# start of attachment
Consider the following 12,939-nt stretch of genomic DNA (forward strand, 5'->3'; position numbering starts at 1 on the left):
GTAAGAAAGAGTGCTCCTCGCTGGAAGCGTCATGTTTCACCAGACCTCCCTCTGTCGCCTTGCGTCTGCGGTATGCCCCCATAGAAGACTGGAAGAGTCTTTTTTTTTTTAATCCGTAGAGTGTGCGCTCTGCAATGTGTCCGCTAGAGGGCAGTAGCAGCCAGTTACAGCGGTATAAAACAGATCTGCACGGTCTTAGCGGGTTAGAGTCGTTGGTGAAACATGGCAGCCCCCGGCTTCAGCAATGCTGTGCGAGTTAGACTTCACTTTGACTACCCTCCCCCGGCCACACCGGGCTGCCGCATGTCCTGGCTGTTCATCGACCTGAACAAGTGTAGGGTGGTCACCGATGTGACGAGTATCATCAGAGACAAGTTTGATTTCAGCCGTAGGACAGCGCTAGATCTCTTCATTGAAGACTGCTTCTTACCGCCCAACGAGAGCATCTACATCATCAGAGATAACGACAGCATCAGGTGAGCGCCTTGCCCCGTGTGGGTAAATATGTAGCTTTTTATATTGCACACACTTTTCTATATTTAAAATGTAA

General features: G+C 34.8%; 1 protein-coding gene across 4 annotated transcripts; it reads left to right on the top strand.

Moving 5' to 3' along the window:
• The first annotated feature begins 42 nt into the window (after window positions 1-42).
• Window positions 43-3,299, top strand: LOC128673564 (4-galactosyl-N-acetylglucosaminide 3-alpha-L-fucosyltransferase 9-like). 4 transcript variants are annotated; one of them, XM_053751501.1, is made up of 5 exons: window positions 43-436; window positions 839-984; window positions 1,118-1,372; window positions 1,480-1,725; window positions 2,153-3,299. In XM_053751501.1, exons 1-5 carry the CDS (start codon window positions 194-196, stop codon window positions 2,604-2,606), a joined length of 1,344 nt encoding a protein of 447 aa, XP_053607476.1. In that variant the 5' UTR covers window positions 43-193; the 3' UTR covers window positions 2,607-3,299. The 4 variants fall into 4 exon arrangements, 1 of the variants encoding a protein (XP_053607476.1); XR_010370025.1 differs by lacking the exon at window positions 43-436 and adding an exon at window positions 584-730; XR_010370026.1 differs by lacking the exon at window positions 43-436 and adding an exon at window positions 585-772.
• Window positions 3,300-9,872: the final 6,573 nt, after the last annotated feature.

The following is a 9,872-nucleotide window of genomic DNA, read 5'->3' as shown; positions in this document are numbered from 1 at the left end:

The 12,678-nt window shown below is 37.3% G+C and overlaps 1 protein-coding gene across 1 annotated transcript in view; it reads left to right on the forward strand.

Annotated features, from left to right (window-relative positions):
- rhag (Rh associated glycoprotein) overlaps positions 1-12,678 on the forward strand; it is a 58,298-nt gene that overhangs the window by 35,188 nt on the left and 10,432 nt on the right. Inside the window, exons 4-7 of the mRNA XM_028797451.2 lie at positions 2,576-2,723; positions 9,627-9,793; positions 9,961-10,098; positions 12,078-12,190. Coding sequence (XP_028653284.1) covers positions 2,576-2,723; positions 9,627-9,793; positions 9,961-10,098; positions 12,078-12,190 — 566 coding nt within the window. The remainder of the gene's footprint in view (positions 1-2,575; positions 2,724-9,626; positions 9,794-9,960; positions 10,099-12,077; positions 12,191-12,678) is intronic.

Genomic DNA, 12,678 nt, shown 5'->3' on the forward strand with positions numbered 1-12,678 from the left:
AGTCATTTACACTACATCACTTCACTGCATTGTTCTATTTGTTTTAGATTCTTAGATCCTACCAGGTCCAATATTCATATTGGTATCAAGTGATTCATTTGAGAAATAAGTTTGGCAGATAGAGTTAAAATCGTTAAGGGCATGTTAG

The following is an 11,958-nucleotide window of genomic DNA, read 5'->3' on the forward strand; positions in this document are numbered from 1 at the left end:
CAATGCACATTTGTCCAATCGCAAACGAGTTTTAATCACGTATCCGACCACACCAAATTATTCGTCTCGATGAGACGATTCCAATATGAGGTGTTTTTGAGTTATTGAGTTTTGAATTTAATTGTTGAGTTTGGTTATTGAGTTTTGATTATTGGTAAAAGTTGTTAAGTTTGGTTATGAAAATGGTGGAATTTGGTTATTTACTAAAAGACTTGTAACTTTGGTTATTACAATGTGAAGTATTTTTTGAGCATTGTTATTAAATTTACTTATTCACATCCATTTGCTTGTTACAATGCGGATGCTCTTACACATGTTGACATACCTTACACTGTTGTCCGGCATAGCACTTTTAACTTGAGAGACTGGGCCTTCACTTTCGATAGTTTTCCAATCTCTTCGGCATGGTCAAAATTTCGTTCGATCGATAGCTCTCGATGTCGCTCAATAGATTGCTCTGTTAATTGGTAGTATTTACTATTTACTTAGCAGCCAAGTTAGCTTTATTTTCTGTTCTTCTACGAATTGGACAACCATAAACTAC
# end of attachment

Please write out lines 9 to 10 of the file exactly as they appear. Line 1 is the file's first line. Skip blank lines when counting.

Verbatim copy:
The 12,678-nt window shown below is 37.3% G+C and overlaps 1 protein-coding gene across 1 annotated transcript in view; it reads left to right on the forward strand.

Annotated features, from left to right (window-relative positions):